PA Drops in State Charter Law Rankings
January 18, 2012
Pennsylvania’s charter school law fell four spots to number 16, according to the National Alliance for Public Charter Schools’ (NAPCS) annual ranking of state charter school laws. Maine’s law ranked first, and Mississippi’s charter school law remains last.
In its third year, Measuring Up to the Model: A Ranking of State Public Charter School Laws analyzes the country’s 42 state charter school laws. Each state is scored on how well it supports charter school quality and growth, based on the 20 essential components from the NAPCS’ model charter school law, which include comprehensive monitoring and data collection, equitable access to funding and facilities, and no caps.
“In general, Pennsylvania law provides an environment that’s open to new start-ups, public school conversions, and virtual schools and supportive of autonomy,” said Todd Ziebarth, vice president, state advocacy and support, National Alliance for Public Charter Schools. “However, Pennsylvania’s law needs improvement in several areas, including prohibiting district-mandated restrictions on growth, expanding authorizer options beyond local school boards, ensuring equitable operational and categorical funding, providing equitable access to capital funding and facilities, and allowing multi-school charter contracts or multi- contract governing boards.” Ziebarth is the lead author of the report.
2011 was a significant year for positive charter school legislation across the country. Maine enacted a charter school law, becoming the 42nd jurisdiction that allows for these innovative public school options. As a result of progressive policy changes made over the past year, New Mexico also made a big jump, moving from 20th to fourth; Indiana went from 25th to sixth; and Rhode Island from 37th to 26th.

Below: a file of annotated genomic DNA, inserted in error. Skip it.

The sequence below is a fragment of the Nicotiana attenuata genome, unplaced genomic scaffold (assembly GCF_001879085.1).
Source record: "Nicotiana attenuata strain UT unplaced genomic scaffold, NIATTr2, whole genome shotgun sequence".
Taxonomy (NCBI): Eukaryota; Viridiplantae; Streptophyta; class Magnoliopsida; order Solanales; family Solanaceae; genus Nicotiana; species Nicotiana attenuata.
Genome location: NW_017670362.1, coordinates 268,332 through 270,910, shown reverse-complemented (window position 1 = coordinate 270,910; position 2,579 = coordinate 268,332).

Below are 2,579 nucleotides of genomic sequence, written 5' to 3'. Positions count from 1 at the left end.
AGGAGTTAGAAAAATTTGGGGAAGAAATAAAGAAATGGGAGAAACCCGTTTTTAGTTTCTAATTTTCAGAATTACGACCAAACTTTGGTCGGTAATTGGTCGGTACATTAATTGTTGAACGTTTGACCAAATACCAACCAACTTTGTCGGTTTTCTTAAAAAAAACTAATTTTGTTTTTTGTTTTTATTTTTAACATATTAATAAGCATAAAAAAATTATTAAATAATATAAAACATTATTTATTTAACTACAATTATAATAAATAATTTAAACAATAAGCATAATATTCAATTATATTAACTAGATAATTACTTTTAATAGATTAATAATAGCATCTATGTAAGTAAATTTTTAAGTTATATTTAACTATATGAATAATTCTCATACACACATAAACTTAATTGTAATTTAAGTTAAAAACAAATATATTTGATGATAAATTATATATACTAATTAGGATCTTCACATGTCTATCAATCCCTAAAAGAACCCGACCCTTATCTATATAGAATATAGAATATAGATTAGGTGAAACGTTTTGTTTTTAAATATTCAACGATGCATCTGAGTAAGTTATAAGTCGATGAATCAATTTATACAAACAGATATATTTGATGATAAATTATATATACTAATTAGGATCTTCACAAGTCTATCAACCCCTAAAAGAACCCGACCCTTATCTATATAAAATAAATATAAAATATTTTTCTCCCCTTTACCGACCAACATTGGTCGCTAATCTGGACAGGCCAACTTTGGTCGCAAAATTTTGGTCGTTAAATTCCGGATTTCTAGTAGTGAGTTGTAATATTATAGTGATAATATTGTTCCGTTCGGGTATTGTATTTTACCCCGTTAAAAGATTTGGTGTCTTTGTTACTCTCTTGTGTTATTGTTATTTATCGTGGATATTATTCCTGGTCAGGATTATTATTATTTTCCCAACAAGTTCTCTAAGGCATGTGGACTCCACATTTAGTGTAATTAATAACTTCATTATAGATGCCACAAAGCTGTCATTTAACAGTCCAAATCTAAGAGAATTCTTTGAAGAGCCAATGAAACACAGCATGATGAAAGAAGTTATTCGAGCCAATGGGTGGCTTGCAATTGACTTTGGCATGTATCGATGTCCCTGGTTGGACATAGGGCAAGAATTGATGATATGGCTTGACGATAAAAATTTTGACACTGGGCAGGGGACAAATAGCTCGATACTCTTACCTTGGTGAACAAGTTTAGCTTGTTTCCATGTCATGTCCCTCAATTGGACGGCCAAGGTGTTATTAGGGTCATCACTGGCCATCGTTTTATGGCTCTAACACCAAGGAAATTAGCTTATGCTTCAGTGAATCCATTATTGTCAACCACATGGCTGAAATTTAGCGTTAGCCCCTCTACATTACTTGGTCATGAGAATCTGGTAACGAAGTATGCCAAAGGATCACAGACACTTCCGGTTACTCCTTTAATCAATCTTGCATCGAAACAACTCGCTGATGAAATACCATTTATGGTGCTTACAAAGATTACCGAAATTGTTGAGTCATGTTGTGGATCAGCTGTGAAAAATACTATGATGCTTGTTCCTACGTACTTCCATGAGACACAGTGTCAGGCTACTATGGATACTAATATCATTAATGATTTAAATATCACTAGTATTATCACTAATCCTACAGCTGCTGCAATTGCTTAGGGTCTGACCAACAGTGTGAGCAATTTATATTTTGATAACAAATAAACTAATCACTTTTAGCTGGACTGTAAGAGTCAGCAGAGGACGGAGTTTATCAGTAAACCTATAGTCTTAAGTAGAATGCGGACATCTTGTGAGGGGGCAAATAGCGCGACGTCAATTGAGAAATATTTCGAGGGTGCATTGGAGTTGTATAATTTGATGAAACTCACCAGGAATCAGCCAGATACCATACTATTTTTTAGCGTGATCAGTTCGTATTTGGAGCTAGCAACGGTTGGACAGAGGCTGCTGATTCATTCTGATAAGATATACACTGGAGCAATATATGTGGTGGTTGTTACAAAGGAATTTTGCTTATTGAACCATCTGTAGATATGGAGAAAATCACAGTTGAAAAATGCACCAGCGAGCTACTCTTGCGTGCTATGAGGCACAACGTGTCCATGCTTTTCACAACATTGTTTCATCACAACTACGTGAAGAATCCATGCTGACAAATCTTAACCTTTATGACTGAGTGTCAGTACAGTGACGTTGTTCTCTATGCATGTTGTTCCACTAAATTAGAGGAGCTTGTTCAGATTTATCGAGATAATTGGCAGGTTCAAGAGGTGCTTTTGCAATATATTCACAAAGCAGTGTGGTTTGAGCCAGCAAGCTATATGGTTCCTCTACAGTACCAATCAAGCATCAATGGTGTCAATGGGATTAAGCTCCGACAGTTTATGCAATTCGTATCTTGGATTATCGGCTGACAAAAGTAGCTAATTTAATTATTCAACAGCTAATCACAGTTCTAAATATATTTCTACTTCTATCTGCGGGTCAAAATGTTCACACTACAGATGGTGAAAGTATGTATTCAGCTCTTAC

Conversely, Georgia’s ranking dropped seven spots in 2011, slipping from seventh to 14th. In addition, South Carolina fell six spots from 19th to 25th. And four states dropped five places: Missouri (13th to 18th), Oklahoma (22nd to 27th), Connecticut (24th to 29th), and New Jersey (26th to 31st).
“There were a lot of shake-ups on the list this year, most certainly when you look at the top ranking state of Maine, which enacted a charter school law closely aligned with NAPCS’ model law,” says Ursula Wright, interim president and CEO, National Alliance for Public Charter Schools. “While we see an increasing number of states creating favorable policy environments for high-quality charter schools, we acknowledge there is still a lot of work to be done.”
As lawmakers prepare for the upcoming legislative sessions, the rankings provide clear indications of where some states excel and others come up short in their charter school laws. The report also offers a roadmap for how governors and legislators can take action to strengthen charter school laws.
The 10 states with laws shown to best support the growth of high-quality charter schools are: Maine, Minnesota, Florida, New Mexico, Massachusetts, Indiana, Colorado, New York, California and Michigan.
The complete analysis can be downloaded at the National Alliance for Public Charter School’s website: www.publiccharters.org/charterlawrankings2012. See detailed state-by-state summaries and color-coded maps of how states measure against each component at the http://charterlaws.publiccharters.org.